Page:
• Problems sleeping

  • Sometimes experiencing a break with reality (called psychosis)

While mania is often thought of as a happy or excited mood, some people experience mania as long and intense periods of irritability or anger.

Depression
  • Feeling sad, guilty, hopeless

  • Loss of energy and interest in things you used to enjoy

  • Changes in eating and sleeping patterns

  • Problems concentrating

  • Thoughts of ending your life or hurting yourself

There are two different types of bipolar disorder. Both include mania and depression. Bipolar 1 has a more severe form of mania. Bipolar 2 disorder has a milder form of mania, but it can be easy to misdiagnose.

How is bipolar disorder diagnosed?

A doctor will ask you questions about your symptoms. As bipolar disorder can look like other mental illnesses or physical health problems, they will rule out other causes before they diagnose bipolar disorder. Some mental illnesses tend to go alongside bipolar disorder, so it can take a bit of work to get a clear understanding of your experiences. While this process can take time, it’s important to get an accurate diagnosis so you can get the right treatment and supports.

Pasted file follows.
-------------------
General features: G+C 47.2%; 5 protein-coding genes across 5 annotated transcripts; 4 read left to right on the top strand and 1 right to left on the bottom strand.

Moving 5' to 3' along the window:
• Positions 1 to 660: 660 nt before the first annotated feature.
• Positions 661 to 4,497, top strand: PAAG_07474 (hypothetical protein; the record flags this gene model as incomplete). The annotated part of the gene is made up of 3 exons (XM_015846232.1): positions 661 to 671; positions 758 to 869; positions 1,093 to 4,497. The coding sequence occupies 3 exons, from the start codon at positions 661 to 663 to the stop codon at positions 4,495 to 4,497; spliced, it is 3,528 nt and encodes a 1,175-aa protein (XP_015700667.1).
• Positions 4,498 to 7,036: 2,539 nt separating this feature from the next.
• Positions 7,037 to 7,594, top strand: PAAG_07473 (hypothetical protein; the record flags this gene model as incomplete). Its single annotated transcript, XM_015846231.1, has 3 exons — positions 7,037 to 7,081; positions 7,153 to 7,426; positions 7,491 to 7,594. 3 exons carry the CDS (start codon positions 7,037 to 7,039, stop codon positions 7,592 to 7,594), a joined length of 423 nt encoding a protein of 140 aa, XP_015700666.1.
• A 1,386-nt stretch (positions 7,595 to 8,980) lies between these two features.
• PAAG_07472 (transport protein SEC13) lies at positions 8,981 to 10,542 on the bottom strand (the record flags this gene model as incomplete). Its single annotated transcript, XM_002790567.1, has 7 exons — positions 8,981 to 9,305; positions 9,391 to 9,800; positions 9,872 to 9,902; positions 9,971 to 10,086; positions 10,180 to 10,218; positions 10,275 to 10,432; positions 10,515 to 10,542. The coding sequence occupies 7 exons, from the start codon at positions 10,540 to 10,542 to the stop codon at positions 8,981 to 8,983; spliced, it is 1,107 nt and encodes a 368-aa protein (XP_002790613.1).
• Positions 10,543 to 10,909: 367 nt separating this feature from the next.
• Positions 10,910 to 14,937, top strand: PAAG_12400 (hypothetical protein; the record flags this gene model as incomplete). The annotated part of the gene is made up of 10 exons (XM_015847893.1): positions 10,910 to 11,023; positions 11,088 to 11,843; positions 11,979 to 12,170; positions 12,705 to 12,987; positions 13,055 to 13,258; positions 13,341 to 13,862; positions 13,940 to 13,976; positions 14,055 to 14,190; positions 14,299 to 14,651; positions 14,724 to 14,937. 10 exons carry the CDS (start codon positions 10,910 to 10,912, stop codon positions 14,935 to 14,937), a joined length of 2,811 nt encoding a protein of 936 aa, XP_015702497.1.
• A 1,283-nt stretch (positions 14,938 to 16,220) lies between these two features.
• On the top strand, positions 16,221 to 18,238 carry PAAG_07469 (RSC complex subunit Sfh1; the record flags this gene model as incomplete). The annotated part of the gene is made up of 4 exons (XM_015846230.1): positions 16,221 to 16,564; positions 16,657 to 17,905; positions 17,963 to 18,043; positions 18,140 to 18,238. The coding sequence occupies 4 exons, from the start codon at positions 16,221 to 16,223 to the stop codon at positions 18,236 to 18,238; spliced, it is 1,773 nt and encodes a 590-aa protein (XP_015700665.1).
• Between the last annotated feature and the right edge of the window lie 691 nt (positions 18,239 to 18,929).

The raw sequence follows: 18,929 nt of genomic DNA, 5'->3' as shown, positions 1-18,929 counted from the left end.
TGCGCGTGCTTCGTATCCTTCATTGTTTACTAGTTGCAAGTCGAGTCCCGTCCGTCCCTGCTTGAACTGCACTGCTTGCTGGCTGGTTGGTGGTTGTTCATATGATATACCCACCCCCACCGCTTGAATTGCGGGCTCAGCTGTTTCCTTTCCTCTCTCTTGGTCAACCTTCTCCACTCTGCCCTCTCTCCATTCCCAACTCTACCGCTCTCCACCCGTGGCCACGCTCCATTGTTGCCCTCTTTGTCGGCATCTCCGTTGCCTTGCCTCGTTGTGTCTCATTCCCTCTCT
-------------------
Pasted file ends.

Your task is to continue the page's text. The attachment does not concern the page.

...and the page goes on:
How is bipolar disorder treated?

Bipolar disorder is very treatable. It is usually treated with medicine and counselling. Many people worry about talking to a doctor about a mental health problem. You can find tips on working with doctors at www.heretohelp.bc.ca/factsheet/managing-a-mental-illness.